1910 Los Angeles International Aviation Meet (Images of America Series)

1910 Los Angeles International Aviation Meet (Images of America Series)

by Kenneth E. Pauley
     
 

View All Available Formats & Editions


America's first international air meet was held January 10-20, 1910, in Los Angeles on a mesa called Dominguez Hill, situated 13.5 miles south of the plaza at the pueblo of Los Angeles. Enthusiasm for aviation grew after the first international air meet in 1909 in Rheims, France, where American aviator Glenn H. Curtiss won three prestigious speed prizes and 36,000

Overview


America's first international air meet was held January 10-20, 1910, in Los Angeles on a mesa called Dominguez Hill, situated 13.5 miles south of the plaza at the pueblo of Los Angeles. Enthusiasm for aviation grew after the first international air meet in 1909 in Rheims, France, where American aviator Glenn H. Curtiss won three prestigious speed prizes and 36,000 francs. An even more spectacular air meet, which would also invigorate the local economy, was promoted for Los Angeles. Businessman Dick Ferris, the Los Angeles Merchants and Manufacturers Association, and the Los Angeles Examiner collaborated to make it possible. Most Americans had never seen the newfangled machines that soared in the skies. Initially skeptical, they soon were awed. So began America's love affair with aviation. The air meet influenced aviation in Southern California and transportation worldwide into the 21st century.

Editorial Reviews

From the Publisher

Title: Past on Parade: Book celebrates country's first aviation meet

Author: Sid Gally

Publisher: Pasadena Star-News

Date: 1/17/2010

This month is the 100th anniversary of the first international aviation meet in this country held on Dominguez Hill.

In celebration of the event, a book has just been issued by Kenneth E. Pauley and the Dominguez Rancho Adobe Museum as part of the Images of Aviation series of Arcadia Publishing.

This illustration is the official program for Monday, Jan. 17, 1910. The program was kept by a Pasadena woman who attended the air meet while in college, going by Pacific Electric train, as did thousands of others.

Each day was in honor of some community or event. "Los Angeles Free Harbor Day" refers to the fight to get the harbor in San Pedro rather than in Santa Monica.

The weather turned fine on Jan. 17, after a couple of days of wind and rain. Louis Paulhan, the famous French flyer, was scheduled to try for the Michelin cup for distance and endurance records in his Farman biplane over a newly laid out course three miles in length.

A new record carried a cash prize of $4,000. American Charles Hamilton in a Curtis biplane was also to try for a distance and endurance record.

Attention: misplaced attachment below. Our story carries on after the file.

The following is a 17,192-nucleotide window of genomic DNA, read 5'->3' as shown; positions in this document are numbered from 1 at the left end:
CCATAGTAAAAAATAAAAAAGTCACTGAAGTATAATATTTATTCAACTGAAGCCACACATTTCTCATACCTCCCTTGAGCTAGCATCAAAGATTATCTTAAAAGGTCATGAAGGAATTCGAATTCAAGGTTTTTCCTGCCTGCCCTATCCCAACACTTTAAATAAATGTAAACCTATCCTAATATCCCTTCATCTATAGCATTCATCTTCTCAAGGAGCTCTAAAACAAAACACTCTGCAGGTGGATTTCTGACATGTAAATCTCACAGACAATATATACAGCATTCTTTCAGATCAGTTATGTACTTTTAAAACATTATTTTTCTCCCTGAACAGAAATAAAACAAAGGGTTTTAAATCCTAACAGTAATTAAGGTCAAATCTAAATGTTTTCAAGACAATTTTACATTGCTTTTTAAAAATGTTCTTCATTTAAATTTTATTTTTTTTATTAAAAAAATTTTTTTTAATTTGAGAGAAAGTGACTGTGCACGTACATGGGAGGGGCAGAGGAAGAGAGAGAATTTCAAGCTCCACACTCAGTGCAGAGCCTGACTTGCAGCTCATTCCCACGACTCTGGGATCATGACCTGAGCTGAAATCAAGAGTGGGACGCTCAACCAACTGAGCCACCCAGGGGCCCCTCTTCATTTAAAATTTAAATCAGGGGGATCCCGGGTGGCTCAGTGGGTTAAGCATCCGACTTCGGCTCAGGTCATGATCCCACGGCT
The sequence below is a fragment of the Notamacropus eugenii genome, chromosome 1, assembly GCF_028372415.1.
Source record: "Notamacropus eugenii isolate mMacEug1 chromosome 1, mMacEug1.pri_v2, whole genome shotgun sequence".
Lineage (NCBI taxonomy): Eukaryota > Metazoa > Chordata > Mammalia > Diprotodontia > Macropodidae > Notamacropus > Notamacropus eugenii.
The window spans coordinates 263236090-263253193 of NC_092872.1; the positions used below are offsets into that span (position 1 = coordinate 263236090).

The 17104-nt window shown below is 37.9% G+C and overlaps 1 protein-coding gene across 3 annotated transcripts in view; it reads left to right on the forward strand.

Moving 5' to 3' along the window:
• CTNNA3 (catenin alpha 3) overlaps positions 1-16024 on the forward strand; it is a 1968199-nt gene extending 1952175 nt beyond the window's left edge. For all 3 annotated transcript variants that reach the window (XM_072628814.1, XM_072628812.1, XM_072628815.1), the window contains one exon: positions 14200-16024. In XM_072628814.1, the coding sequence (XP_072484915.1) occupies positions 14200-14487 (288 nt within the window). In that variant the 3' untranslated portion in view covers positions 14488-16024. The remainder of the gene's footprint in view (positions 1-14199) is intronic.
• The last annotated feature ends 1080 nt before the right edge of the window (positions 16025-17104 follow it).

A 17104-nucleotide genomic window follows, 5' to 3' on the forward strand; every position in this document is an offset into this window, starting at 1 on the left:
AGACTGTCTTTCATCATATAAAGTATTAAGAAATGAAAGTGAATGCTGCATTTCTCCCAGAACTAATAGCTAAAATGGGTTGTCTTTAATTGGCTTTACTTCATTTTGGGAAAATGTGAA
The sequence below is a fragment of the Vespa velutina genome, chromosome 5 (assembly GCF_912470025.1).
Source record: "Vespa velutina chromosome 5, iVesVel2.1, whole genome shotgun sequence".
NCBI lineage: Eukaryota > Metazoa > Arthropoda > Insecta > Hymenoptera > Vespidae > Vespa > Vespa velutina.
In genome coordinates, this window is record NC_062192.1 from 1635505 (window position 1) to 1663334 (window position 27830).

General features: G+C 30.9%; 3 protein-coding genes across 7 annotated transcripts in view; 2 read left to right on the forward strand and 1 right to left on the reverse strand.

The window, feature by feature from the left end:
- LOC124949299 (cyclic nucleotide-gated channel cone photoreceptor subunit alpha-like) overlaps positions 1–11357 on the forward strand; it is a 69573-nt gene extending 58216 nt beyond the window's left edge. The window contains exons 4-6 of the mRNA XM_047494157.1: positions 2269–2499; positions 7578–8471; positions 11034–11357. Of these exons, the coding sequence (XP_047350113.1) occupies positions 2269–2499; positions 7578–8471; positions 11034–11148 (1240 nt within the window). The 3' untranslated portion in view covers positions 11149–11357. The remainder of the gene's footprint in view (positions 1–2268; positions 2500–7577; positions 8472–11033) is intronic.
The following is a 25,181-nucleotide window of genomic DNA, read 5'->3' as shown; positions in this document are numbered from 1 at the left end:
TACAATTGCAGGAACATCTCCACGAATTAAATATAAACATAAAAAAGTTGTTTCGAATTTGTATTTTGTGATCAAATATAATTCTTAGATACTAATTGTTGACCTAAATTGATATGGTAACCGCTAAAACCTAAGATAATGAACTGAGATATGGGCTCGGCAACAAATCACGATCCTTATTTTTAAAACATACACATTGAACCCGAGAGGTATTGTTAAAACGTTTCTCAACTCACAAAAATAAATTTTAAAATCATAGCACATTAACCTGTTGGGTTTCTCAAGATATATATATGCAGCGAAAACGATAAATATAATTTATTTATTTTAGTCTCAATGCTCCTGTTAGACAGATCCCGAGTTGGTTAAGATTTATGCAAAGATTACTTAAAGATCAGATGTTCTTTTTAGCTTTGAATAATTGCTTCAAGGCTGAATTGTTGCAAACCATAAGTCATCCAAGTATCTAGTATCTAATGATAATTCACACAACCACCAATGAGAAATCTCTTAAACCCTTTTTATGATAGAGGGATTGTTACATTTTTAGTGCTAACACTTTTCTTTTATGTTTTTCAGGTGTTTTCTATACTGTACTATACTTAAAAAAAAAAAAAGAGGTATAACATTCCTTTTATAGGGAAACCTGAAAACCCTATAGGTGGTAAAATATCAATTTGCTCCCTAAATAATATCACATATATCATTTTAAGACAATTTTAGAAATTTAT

Paulhan took off at 2:15 and flew only 75 feet above the ground. His hand signals to the judges made it appear he was trying for a 10-lap speed record but he kept on so they knew he was trying for an endurance record. He had enough gasoline aboard to fly for twelve hours.

Hamilton took off later to the tune of Dixie. He was about a half mile from Paulhan. With his more powerful engine, Paulhan gained on Hamilton and gunned the engine and leap-frogged over him. The crowd in the grandstand cheered.

Another flyer on the ground with binoculars noticed that one of Hamilton's wings was warped. He was flagged down and a strut was found to have come loose which could have led to a fatal accident.

Then trouble started for Paulhan. As he passed the grandstand, people smelled gasoline. He landed and a pinhole leak was found in the tube carrying gasoline from the tank to the engine.

This event was for "aeroplanes" but dirigibles and balloons were also in competitions flying from a field in Huntington Park.

Product Details

ISBN-13:
9780738571904
Publisher:
Arcadia Publishing SC
Publication date:
12/02/2009
Series:
Images of America Series
Pages:
128
Product dimensions:
6.52(w) x 9.28(h) x 0.34(d)

Meet the Author


The Dominguez Rancho Adobe Museum commissioned this book to commemorate the January 1910 Air Meet. The museum worked closely with author Kenneth E. Pauley, an aviation and California history enthusiast. Many of the images in this work are courtesy of California State University, Dominguez Hills; the Los Angeles Public Library; and the Dominguez Rancho Adobe Museum.

Customer Reviews

Average Review:

Write a Review

and post it to your social network

     

Most Helpful Customer Reviews

See all customer reviews >